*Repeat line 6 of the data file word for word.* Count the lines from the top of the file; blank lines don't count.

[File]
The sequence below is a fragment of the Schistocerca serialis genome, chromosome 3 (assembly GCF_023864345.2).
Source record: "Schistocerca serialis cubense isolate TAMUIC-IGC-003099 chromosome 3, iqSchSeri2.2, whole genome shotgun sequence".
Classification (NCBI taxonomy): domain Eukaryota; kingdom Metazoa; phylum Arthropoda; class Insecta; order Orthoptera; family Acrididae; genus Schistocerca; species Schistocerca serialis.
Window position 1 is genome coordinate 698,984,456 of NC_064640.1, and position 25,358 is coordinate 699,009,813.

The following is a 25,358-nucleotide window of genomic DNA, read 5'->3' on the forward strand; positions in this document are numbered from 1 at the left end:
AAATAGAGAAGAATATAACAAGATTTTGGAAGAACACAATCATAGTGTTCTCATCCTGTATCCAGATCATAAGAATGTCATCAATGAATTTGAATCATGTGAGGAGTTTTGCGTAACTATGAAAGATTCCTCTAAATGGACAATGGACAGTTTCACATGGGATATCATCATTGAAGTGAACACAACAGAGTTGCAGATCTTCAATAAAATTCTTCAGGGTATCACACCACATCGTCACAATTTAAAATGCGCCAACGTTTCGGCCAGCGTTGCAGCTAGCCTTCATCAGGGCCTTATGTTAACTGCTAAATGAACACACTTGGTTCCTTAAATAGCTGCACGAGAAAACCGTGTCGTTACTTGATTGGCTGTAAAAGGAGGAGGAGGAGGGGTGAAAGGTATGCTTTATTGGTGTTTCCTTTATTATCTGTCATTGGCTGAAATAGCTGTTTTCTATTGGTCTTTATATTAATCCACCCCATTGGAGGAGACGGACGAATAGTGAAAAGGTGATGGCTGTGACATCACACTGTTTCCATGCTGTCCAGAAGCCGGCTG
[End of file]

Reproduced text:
AAATAGAGAAGAATATAACAAGATTTTGGAAGAACACAATCATAGTGTTCTCATCCTGTATCCAGATCATAAGAATGTCATCAATGAATTTGAATCATGTGAGGAGTTTTGCGTAACTATGAAAGATTCCTCTAAATGGACAATGGACAGTTTCACATGGGATATCATCATTGAAGTGAACACAACAGAGTTGCAGATCTTCAATAAAATTCTTCAGGGTATCACACCACATCGTCACAATTTAAAATGCGCCAACGTTTCGGCCAGCGTTGCAGCTAGCCTTCATCAGGGCCTTATGTTAACTGCTAAATGAACACACTTGGTTCCTTAAATAGCTGCACGAGAAAACCGTGTCGTTACTTGATTGGCTGTAAAAGGAGGAGGAGGAGGGGTGAAAGGTATGCTTTATTGGTGTTTCCTTTATTATCTGTCATTGGCTGAAATAGCTGTTTTCTATTGGTCTTTATATTAATCCACCCCATTGGAGGAGACGGACGAATAGTGAAAAGGTGATGGCTGTGACATCACACTGTTTCCATGCTGTCCAGAAGCCGGCTG